When Antonio J. Porras Valverde, a Vanderbilt astrophysics Ph.D. candidate, began his journey in higher education, the Costa Rican native found a need to expand support for students of color—especially for Central American and Caribbean students studying astrophysics. That inspired him to launch the Cenca Bridge program, providing academic guidance to undergraduate students from these areas who are interested in the field.
“The foundation of astrophysics in the Central American and Caribbean region is not very strong,” Porras Valverde said. “There is not much support for students or researchers, especially with different intersectional identities, so we had to do something to help.”
Cenca Bridge’s co-founders are also committed to creating environments in which to thrive. Both Nicaraguan natives, second-year Fisk-Vanderbilt master’s student Valeria Hurtado and University of Connecticut graduate student Gloria Fonseca Álvarez have continued shaping the organization and the lives of the students they interact with by thinking about their own journey.
“We’ve shaped the Cenca Bridge to cater to things we wish we had in our paths in academia—where we’re seen not just as academics or researchers, but also as people,” Hurtado said. “We need community, support and understanding, so we aim to keep those things in mind when we speak and share our experiences with the students.”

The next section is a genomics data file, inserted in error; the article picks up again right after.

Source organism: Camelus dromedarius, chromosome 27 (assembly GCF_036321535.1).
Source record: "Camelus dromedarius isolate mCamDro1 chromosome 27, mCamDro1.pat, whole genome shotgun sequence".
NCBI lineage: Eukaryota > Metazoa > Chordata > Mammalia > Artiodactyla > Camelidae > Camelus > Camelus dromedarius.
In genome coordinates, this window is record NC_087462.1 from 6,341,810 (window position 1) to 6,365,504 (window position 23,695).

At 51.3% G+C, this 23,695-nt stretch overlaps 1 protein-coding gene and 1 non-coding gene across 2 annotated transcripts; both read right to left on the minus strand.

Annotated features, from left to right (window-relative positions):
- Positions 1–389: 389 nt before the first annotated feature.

Through a recent $21,000 grant from the International Astronomical Union Office of Astronomy for Development, Cenca Bridge will bolster the quality of education in the Central American and Caribbean regions by providing paid internships and mentorships. It will also focus on bridging astrophysics research and social justice, which is an essential part of bringing the community together to uplift one another and seek scientific representation.
Cenca Bridge started in 2016 focusing on three main areas: student support, mentorships/ internships and community building in astrophysics. In recent years, it has blossomed into an entire community with about 50 students and 15 mentors participating in sessions and internships throughout the year. Participants have gone on to complete remote internships, attend graduate school in astronomy and even start other mentorship programs.
Porras Valverde, Hurtado and Fonseca Álvarez have achieved nonprofit status in Tennessee. They are proud of the work done thus far and plan to focus on fostering more Caribbean representation, working to overcome language barriers and ultimately becoming a self-sustaining program.
“The foundation of the Cenca Bridge is to create a community, so I love the idea that perhaps one day, if we wanted to stay in our countries, we could have the resources there to study, work and address societal issues,” Porras Valverde said. “We would finally do this because we’ve built what our homes need—an opportunity to study, learn, join forces and create a better world.”